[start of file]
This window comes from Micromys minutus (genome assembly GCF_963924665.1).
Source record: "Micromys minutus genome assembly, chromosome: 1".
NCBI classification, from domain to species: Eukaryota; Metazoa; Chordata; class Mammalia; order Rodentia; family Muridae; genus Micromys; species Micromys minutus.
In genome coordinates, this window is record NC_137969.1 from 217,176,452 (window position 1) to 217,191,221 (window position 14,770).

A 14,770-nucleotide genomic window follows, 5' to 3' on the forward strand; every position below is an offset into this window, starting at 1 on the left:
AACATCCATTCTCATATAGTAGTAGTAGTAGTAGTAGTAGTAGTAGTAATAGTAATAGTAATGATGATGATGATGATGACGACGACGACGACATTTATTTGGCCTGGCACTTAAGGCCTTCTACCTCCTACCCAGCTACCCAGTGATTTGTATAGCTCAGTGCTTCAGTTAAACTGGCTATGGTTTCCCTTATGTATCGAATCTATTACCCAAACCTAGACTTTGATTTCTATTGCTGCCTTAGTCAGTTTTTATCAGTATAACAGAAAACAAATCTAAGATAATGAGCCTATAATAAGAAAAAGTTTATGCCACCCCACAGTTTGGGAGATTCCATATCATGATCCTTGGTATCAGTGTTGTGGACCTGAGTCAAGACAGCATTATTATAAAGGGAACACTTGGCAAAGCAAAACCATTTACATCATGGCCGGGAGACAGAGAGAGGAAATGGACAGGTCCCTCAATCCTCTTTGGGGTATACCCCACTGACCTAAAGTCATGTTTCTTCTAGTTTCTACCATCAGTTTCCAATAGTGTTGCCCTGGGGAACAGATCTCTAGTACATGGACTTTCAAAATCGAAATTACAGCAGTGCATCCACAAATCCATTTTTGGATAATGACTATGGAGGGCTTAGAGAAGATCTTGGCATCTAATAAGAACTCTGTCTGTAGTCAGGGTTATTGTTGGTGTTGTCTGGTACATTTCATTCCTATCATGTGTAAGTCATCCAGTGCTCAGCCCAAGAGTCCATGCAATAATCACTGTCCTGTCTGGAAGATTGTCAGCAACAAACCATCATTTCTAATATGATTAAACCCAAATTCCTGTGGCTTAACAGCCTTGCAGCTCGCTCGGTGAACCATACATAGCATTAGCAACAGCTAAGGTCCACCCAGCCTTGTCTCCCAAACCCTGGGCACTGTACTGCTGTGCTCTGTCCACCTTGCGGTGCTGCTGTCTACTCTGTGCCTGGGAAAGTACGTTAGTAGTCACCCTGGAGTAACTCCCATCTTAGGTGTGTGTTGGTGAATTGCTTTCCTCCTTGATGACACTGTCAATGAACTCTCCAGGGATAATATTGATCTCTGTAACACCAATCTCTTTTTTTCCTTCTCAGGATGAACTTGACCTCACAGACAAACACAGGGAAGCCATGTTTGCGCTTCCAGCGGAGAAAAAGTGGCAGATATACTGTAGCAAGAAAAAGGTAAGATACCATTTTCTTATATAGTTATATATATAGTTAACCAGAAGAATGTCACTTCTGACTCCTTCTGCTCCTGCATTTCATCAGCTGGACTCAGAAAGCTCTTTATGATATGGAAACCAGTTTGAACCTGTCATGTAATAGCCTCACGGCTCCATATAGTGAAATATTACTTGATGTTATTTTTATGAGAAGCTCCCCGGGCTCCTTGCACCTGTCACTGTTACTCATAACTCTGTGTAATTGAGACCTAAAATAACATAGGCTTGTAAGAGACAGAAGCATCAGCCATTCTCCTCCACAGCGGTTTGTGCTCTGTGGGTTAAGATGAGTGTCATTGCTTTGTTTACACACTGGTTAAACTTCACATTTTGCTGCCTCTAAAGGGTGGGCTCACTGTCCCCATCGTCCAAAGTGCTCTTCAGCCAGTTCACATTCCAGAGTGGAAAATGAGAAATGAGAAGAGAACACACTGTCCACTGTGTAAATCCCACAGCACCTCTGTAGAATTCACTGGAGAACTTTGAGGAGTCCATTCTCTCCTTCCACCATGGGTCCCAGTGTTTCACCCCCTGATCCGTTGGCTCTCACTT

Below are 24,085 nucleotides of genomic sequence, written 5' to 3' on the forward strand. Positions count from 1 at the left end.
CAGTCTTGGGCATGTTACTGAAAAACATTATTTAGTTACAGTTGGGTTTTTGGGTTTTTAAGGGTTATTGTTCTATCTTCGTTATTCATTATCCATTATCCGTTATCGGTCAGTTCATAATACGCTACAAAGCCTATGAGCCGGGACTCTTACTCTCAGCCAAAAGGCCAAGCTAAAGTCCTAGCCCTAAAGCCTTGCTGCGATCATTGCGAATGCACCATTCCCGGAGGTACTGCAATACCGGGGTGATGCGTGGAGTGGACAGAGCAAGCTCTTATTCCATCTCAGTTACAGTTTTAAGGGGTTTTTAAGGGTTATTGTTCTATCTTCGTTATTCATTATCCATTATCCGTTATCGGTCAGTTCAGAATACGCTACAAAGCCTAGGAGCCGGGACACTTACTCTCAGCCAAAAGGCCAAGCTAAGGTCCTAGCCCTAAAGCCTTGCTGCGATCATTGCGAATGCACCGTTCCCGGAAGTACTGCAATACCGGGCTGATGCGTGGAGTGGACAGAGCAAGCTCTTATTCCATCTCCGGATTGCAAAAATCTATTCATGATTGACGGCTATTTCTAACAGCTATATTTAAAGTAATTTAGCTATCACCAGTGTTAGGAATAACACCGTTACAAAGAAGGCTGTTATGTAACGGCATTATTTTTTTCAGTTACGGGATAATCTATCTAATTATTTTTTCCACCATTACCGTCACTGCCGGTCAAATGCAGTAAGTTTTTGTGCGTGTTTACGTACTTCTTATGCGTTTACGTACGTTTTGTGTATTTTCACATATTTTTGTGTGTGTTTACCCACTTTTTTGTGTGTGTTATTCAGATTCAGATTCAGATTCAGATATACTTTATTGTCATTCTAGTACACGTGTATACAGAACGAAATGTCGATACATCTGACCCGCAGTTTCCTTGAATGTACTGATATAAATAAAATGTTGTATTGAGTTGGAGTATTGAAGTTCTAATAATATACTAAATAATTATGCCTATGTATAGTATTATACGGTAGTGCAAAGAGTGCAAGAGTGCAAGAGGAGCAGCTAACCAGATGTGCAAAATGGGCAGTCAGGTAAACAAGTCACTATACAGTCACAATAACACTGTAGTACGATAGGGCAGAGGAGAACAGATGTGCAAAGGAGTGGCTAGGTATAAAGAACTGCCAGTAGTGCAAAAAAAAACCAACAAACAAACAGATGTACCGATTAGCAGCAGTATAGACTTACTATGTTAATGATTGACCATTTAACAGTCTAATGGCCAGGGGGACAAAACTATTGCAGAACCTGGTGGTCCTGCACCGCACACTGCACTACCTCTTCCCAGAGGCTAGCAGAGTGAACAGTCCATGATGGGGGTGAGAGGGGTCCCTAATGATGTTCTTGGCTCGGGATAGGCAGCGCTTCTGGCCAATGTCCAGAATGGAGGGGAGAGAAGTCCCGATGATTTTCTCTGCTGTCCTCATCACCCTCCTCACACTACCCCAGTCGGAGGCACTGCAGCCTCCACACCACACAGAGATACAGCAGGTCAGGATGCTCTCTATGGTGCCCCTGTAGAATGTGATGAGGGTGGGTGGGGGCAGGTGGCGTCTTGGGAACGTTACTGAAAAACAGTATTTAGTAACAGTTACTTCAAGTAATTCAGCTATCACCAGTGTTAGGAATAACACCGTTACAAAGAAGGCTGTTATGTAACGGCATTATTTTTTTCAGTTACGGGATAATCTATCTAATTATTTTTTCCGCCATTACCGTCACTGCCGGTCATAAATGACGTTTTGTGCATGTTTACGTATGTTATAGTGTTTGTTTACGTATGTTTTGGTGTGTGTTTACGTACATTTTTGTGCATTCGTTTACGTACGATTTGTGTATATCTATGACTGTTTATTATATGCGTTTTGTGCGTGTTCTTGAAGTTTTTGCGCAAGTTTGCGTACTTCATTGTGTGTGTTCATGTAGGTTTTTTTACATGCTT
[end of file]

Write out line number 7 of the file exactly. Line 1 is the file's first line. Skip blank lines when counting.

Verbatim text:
Below are 24,085 nucleotides of genomic sequence, written 5' to 3' on the forward strand. Positions count from 1 at the left end.